JC Shannon said...

I loved these "mystery spots" as a kid. Any pilot who is Instrument Rated will tell you how easily the visual senses can be fooled. Deadly in the air, fun at Knotts. The narrative in these cool old pamphlets is beyond cool and these are something tangible from the past to remind us of times gone. Thanks for these great scans, Major.

Anonymous said...

This is all new to me. Fascinating stuff.

Those ad images are so corny, they're frightening in themselves. Hard to believe someone green-lighted printing those.

There is/was(?) a similar attraction on the North Coast called the Mystery Spot, I've never been there either, but the photos I've seen look familiar.

We saw a museum exhibit, I think at the San Jose Tech Museum, where there was a room you walked into and when viewed from outside, the perspectives were all off and crazy, but when viewed from window at 90 degrees, the trick of the sloping floor and walls was evident. The trick only worked from a specific viewpoint. But that can't be the case here since you can walk around in it?

I conclude it is either ghosts, or aliens.


Chuck said...

Stu, I remember Casa Magnetica in the '80s. I was there with a group of fellow teenagers from our church youth group, and we accidentally got in that line instead of the line for the log flume. The rest of the group was a little irritated once we discovered we were entering the wrong attraction, but I loved it. I remember thinking "this is like the haunted Shack at Knott's." No idea if it's still there (and I'm afraid to look it up; it's starting to get really depressing every time I find another lost attraction that I remember).

JC, reminds me of the story of a crew that accidentally rolled a '141. I don't remember all of the details (the instructor told it the last time I went through the altitude chamber, which was more than 22 years ago), but the gist of it was either the AC or the co-pilot had been leaning over to the side, looking through his chart case for a couple of minutes. When he sat up, his equilibrium was off, and the combination of that and a view of clouds at a slant through the cockpit windows gave him the impression that the airplane was banking when it was in fact flying straight and level.

His immediate reaction was to grab the yoke and roll the opposite direction of the perceived bank. From the other pilot's perspective this was completely illogical and unexpected, and it took him a moment to react. In the mean time, the aircraft transited (at least according to the story) a 360° roll while also entering a dive. Fortunately, they were at a high enough altitude for the other pilot to regain control of the aircraft and pull out of the dive before making sudden, unplanned contact with the ground.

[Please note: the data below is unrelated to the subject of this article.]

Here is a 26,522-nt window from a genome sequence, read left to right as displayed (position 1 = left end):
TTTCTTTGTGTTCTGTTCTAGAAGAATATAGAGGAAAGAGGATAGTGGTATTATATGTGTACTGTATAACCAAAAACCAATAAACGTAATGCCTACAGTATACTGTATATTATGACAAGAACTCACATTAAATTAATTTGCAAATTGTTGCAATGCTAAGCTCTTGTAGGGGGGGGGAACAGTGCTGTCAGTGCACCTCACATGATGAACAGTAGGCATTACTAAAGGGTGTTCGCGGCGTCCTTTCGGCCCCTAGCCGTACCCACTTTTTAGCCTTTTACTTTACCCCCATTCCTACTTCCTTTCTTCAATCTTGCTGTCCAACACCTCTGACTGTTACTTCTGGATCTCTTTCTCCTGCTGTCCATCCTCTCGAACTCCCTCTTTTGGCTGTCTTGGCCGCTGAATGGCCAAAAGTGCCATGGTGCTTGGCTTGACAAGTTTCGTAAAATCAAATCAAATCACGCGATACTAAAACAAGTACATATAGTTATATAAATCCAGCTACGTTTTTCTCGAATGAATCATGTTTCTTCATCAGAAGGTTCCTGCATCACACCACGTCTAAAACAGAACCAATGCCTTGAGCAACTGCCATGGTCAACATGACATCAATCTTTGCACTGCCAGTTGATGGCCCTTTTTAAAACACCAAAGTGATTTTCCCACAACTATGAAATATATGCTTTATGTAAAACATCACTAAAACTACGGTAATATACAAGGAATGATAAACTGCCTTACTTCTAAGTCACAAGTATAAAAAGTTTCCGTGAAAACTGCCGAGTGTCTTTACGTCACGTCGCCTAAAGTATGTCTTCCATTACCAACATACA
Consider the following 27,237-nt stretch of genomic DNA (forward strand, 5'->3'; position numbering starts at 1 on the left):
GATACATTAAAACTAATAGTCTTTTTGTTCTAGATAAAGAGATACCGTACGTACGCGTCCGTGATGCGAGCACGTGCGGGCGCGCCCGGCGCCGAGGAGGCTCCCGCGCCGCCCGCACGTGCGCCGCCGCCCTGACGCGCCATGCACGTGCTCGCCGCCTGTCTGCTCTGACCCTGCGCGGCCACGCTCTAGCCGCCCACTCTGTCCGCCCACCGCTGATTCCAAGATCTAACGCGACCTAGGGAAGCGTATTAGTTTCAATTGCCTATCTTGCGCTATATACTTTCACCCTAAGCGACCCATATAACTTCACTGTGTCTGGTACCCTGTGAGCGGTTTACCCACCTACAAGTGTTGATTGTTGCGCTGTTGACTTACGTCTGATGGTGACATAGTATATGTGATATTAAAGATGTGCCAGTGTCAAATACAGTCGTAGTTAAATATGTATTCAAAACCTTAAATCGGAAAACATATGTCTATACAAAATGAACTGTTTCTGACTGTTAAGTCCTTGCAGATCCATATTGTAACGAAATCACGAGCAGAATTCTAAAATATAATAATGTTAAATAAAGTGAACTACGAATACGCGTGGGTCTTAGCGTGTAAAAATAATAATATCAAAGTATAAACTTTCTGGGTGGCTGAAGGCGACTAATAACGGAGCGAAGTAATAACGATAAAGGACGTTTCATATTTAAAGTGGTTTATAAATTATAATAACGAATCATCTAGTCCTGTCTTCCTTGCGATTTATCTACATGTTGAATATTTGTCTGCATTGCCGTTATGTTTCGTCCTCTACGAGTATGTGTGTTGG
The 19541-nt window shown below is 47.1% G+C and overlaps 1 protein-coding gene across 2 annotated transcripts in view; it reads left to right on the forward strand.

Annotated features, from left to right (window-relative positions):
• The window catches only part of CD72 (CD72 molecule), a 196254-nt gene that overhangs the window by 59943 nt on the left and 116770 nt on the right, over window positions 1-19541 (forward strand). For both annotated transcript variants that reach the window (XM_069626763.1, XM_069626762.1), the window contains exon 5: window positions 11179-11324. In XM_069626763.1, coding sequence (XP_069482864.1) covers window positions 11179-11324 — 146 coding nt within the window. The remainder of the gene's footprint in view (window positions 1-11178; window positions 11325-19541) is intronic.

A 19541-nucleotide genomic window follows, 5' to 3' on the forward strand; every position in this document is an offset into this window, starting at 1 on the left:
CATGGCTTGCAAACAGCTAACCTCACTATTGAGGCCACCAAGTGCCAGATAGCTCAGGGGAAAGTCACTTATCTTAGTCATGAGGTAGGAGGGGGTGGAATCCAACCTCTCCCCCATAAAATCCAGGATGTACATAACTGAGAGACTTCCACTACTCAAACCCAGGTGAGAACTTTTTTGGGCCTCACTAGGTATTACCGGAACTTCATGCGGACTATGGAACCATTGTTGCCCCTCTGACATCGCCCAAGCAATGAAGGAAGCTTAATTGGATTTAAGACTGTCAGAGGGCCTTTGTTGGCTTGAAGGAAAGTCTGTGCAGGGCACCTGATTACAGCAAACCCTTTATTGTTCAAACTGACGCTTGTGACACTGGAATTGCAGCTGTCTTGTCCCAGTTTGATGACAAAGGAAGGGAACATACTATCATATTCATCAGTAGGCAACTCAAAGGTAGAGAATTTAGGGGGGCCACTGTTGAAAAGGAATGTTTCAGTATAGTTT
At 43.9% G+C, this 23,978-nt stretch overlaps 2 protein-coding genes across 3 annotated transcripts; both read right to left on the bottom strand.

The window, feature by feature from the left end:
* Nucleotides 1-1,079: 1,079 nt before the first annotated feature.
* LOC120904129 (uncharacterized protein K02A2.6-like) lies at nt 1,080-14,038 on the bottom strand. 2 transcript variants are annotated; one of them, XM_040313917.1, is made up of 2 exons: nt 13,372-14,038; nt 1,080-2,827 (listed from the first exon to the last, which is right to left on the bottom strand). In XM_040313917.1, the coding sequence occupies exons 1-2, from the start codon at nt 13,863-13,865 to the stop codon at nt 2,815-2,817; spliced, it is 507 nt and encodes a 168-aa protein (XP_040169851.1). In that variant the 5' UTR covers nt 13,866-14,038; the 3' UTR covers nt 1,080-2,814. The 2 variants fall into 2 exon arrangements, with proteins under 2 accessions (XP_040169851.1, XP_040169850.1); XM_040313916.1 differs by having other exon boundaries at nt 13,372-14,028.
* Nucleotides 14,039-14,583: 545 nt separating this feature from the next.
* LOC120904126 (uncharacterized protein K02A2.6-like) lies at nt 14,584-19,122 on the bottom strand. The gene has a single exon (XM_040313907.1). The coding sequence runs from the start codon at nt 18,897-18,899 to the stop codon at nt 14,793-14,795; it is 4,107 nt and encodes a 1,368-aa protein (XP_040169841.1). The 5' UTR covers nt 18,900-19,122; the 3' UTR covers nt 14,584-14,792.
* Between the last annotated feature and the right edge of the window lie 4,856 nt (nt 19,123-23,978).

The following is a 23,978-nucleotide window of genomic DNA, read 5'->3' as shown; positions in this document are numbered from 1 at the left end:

The moral of the story: trust your instruments.

Anonymous said...

@Chuck, I have heard of these incidents while flying. My dad the pilot had a couple of similar mottoes. "Loseth Not Thine Airspeed, Lest the Ground Rise Up and Smite Thee." comes to mind.


JC Shannon said...

Chuck, you are right, spatial disorientation has killed more pilots than I would care to remember. It is all about the instruments!

JC Shannon said...

JG, here's another one. What are the two most useless things to a pilot? Sky above you and runway behind you!

TokyoMagic! said...

Stefano, I forgot all about those words painted on the wall, after leaving the room with the Sam and Sadie figures! And at the very end of the tour, just before the exit, there was that outhouse with the door that would fly open, revealing a skeleton sitting inside!

Matthew said...

All I can think of is The Swirling Eddies and their song "What A World, What A World." And I quote Verse 2,
"Now, I could drive some old car
Through the desert tonight
Sleep on hotel sheets, all soft and white
I will stop at the Mystery Spot
See water run uphill
I know I can make it, I'm convinced I will
Roll, L.A. River, roll
And take me to a better world
Where the sun, it shines all day
And the children laugh and play."

Don't know the Eddies? They are the alter egos of another fantastic band, "Daniel Amos." You can check out the song here... but warning... it's a mellow California song. https://www.youtube.com/watch?v=Z_U21-fXgpE Verse 2 starts at 1:07.

Always your pal,
Amazon Belle

Anonymous said...

@Jonathan, yes! The version I was taught was "Worthless Things: Altitude Above You, Runway Behind You, Fuel In The Tanker." Also, "You can never have too much fuel, unless you are on fire".


Melissa said...

I like that they use the same gimmick as Disney's Haunted Mansion. At Disneyland it's "We built a house and brought ghosts from all over to live in it," and at Knott's it's, "We found this haunted house and brought it here." Either way, the ghosts are real and have just as good a reason to be in this amusement park as you do!

I'm not convinced that the gravity's wrong in a hiuse until I see Fred Astaire dance up the wall.

The face in the window of the first brochure makes me think of the painting "The Scream."

Chuck said...

JG & Jonathan, those are all gems.

Jonathan, I found an oblique reference to the incident (someone's recollection in a message board), and apparently the maneuver the '141 executed in the incident related above, which the poster said happened in the late '80s, was more of a split-S rather than a full 360° roll. Still, a rather sporty event in a big airplane with two people fighting over the controls. Glad I wasn't there when it happenedn(particularly in the crew latrine).